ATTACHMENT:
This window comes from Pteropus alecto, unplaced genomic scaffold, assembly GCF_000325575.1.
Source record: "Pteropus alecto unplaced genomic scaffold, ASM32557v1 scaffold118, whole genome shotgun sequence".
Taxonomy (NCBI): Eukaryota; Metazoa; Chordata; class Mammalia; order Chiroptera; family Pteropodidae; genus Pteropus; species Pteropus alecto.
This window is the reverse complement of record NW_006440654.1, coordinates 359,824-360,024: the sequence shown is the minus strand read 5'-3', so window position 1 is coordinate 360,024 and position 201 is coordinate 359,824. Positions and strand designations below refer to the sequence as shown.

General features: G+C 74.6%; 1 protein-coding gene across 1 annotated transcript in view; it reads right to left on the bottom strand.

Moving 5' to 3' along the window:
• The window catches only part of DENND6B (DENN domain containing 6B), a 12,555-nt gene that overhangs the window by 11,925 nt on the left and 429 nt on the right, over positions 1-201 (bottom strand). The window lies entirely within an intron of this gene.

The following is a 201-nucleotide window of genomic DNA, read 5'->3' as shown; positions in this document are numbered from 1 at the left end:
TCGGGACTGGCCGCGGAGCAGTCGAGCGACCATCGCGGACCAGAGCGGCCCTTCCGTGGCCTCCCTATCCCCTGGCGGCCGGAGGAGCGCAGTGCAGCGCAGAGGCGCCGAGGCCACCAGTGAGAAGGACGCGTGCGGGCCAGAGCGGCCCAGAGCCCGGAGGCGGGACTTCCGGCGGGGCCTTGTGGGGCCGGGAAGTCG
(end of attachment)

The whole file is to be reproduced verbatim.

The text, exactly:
This window comes from Pteropus alecto, unplaced genomic scaffold, assembly GCF_000325575.1.
Source record: "Pteropus alecto unplaced genomic scaffold, ASM32557v1 scaffold118, whole genome shotgun sequence".
Taxonomy (NCBI): Eukaryota; Metazoa; Chordata; class Mammalia; order Chiroptera; family Pteropodidae; genus Pteropus; species Pteropus alecto.
This window is the reverse complement of record NW_006440654.1, coordinates 359,824-360,024: the sequence shown is the minus strand read 5'-3', so window position 1 is coordinate 360,024 and position 201 is coordinate 359,824. Positions and strand designations below refer to the sequence as shown.

General features: G+C 74.6%; 1 protein-coding gene across 1 annotated transcript in view; it reads right to left on the bottom strand.

Moving 5' to 3' along the window:
• The window catches only part of DENND6B (DENN domain containing 6B), a 12,555-nt gene that overhangs the window by 11,925 nt on the left and 429 nt on the right, over positions 1-201 (bottom strand). The window lies entirely within an intron of this gene.

The following is a 201-nucleotide window of genomic DNA, read 5'->3' as shown; positions in this document are numbered from 1 at the left end:
TCGGGACTGGCCGCGGAGCAGTCGAGCGACCATCGCGGACCAGAGCGGCCCTTCCGTGGCCTCCCTATCCCCTGGCGGCCGGAGGAGCGCAGTGCAGCGCAGAGGCGCCGAGGCCACCAGTGAGAAGGACGCGTGCGGGCCAGAGCGGCCCAGAGCCCGGAGGCGGGACTTCCGGCGGGGCCTTGTGGGGCCGGGAAGTCG